List of Linux distributions that run from RAM

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Puppy Linux 5.10 desktop running in RAM

This is a list of Linux distributions that can be run entirely from the computer's RAM. That ability allows them to be very fast, since reading and writing data from/to RAM is much faster than on a hard disk drive. Many of these operating systems will load from a removable media such as a Live CD or a Live USB stick. A "frugal" install can also often be completed, allowing boot up from a hard disk drive instead.

This feature is implemented in live-initramfs and allows the user to run a live distro that does not run from ram by default by adding toram to the kernel boot parameters.[1]

Additionally some distributions can be configured to run from RAM, such as Ubuntu using the toram option included in the Casper scripts.[2]

Table[edit]

Linux distributions that run from RAM
Distribution Based on RAM required installation drive/required size
Alpine Linux[3][4] Independent base system uses less than 64 MB CD - USB flash drive - HDD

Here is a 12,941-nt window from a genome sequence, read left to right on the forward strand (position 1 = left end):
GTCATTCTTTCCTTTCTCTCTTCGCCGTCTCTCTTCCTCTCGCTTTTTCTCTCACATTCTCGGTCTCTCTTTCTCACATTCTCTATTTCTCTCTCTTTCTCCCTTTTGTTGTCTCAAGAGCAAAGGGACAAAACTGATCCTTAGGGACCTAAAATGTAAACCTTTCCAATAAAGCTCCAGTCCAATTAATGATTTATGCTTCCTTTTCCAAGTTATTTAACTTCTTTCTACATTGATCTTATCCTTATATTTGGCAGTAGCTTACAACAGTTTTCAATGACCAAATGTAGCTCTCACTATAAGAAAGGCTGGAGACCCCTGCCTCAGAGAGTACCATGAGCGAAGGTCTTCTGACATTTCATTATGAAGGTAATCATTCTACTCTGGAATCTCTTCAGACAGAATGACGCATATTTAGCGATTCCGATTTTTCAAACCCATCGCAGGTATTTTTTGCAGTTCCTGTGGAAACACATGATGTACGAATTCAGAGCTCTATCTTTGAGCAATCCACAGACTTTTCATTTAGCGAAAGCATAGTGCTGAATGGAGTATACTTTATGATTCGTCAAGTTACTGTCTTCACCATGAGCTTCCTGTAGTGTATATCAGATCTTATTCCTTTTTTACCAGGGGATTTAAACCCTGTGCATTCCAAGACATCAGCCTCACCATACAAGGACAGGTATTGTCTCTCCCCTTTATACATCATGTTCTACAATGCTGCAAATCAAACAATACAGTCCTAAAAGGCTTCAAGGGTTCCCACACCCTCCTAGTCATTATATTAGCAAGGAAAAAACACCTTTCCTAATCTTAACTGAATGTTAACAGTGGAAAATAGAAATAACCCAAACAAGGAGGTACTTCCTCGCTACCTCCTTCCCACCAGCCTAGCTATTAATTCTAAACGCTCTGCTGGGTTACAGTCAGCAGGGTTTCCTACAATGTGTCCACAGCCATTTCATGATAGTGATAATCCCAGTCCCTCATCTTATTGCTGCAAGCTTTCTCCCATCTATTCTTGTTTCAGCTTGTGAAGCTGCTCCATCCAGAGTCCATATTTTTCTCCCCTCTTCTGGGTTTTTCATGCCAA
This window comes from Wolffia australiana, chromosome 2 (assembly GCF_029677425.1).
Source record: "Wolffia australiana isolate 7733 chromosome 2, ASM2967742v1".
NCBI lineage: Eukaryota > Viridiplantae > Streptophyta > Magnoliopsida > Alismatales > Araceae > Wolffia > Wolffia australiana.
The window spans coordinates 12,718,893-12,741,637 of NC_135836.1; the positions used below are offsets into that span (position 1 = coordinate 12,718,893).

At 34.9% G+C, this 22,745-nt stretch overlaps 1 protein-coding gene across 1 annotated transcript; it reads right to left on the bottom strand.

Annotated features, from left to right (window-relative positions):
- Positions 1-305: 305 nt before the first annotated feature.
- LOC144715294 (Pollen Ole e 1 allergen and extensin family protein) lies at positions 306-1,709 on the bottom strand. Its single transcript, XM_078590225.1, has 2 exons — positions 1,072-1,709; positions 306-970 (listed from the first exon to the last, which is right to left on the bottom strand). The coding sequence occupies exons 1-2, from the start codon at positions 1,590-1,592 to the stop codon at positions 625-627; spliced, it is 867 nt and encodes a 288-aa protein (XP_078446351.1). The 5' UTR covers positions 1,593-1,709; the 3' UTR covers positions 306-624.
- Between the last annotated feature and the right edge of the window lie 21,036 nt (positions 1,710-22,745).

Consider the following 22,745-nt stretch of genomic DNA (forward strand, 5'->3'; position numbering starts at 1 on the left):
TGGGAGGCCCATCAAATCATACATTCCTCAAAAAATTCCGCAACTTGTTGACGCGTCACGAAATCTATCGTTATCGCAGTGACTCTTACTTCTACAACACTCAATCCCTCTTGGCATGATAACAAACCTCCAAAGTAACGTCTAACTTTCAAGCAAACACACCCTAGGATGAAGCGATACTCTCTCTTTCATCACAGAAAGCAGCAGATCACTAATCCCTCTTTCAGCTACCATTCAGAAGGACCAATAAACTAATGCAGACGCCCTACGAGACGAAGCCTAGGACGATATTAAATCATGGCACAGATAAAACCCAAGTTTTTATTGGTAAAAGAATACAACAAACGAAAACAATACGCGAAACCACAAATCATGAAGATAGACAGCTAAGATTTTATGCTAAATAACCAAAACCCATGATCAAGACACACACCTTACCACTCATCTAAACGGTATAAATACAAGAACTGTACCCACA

Arudius[5] Slackware & Slax 210 MB CD - DVD - USB flash drive
AUSTRUMI[6] Slackware less than 100 MB CD - DVD - USB flash drive
boot2docker[7] Tiny Core Linux 24 MB CD - DVD - USB flash drive - Web service
Damn Small Linux[8] Knoppix 128 MB CD - USB flash drive - HDD
debirf[9] Debian 256 MB CD - DVD - USB flash drive - HDD
Grml[10] Debian 256 MB (required), 512 MB (or more, recommended) CD - USB flash drive - HDD
Kanotix[11] Debian & Knoppix 1024 MB CD - DVD - USB flash drive - HDD
Knoppix[12] Debian 1024 MB CD - DVD - USB flash drive - HDD
Lighthouse Linux[13] Puppy 256 MB (required), 512 MB (recommended), 768 MB (optional)[14] CD - DVD - USB flash drive
Lightweight Portable Security (LPS) [15] Thinstation 178 MB (basic), 382 MB (deluxe) CD - USB flash drive
Macpup[16] Puppy 164 MB CD - USB flash drive
Minimal Linux Live[17] Independent 64 MB CD - USB flash drive
MCNLive[18] Mandriva 512 MB CD - USB flash drive
Mustang Linux[19] Slackware 168 MB[20] CD - DVD
Nanolinux[21] Tiny Core Linux 64 MB[22] CD - DVD - USB flash drive - HDD
Parted Magic[23] Independent 175 MB - 312 MB CD - DVD - USB flash drive - HDD
PCLinuxOS[24] Mandriva 1024 MB CD - DVD - USB flash drive - HDD
Plop Linux[25] Independent 64 MB CD - DVD - USB flash drive - HDD
Porteus[26] Slackware 512 MB CD - DVD - USB flash drive